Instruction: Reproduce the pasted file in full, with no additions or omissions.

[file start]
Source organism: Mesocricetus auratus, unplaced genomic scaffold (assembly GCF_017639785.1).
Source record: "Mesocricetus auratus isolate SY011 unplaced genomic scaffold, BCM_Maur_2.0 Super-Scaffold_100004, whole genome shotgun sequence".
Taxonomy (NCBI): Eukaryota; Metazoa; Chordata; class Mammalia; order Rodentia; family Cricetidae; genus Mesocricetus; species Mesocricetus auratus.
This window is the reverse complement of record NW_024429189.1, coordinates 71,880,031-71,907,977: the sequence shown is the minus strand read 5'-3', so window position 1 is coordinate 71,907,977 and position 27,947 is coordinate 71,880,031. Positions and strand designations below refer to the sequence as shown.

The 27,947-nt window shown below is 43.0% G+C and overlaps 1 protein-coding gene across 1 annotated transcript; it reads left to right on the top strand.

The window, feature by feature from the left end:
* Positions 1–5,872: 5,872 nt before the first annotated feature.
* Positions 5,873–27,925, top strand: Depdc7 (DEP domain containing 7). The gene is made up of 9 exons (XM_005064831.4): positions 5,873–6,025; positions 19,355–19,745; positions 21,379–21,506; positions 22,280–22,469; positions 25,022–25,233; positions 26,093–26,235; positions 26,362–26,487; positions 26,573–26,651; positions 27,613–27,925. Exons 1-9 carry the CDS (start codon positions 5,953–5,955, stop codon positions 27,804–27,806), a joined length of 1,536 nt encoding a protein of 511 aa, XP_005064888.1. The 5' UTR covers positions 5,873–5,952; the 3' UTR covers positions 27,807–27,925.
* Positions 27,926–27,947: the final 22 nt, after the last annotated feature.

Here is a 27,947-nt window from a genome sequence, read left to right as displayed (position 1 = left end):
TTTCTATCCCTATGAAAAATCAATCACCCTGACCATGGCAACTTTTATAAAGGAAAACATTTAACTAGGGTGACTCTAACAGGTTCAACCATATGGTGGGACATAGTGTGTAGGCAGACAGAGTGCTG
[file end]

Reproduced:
Source organism: Mesocricetus auratus, unplaced genomic scaffold (assembly GCF_017639785.1).
Source record: "Mesocricetus auratus isolate SY011 unplaced genomic scaffold, BCM_Maur_2.0 Super-Scaffold_100004, whole genome shotgun sequence".
Taxonomy (NCBI): Eukaryota; Metazoa; Chordata; class Mammalia; order Rodentia; family Cricetidae; genus Mesocricetus; species Mesocricetus auratus.
This window is the reverse complement of record NW_024429189.1, coordinates 71,880,031-71,907,977: the sequence shown is the minus strand read 5'-3', so window position 1 is coordinate 71,907,977 and position 27,947 is coordinate 71,880,031. Positions and strand designations below refer to the sequence as shown.

The 27,947-nt window shown below is 43.0% G+C and overlaps 1 protein-coding gene across 1 annotated transcript; it reads left to right on the top strand.

The window, feature by feature from the left end:
* Positions 1–5,872: 5,872 nt before the first annotated feature.
* Positions 5,873–27,925, top strand: Depdc7 (DEP domain containing 7). The gene is made up of 9 exons (XM_005064831.4): positions 5,873–6,025; positions 19,355–19,745; positions 21,379–21,506; positions 22,280–22,469; positions 25,022–25,233; positions 26,093–26,235; positions 26,362–26,487; positions 26,573–26,651; positions 27,613–27,925. Exons 1-9 carry the CDS (start codon positions 5,953–5,955, stop codon positions 27,804–27,806), a joined length of 1,536 nt encoding a protein of 511 aa, XP_005064888.1. The 5' UTR covers positions 5,873–5,952; the 3' UTR covers positions 27,807–27,925.
* Positions 27,926–27,947: the final 22 nt, after the last annotated feature.

Here is a 27,947-nt window from a genome sequence, read left to right as displayed (position 1 = left end):
TTTCTATCCCTATGAAAAATCAATCACCCTGACCATGGCAACTTTTATAAAGGAAAACATTTAACTAGGGTGACTCTAACAGGTTCAACCATATGGTGGGACATAGTGTGTAGGCAGACAGAGTGCTG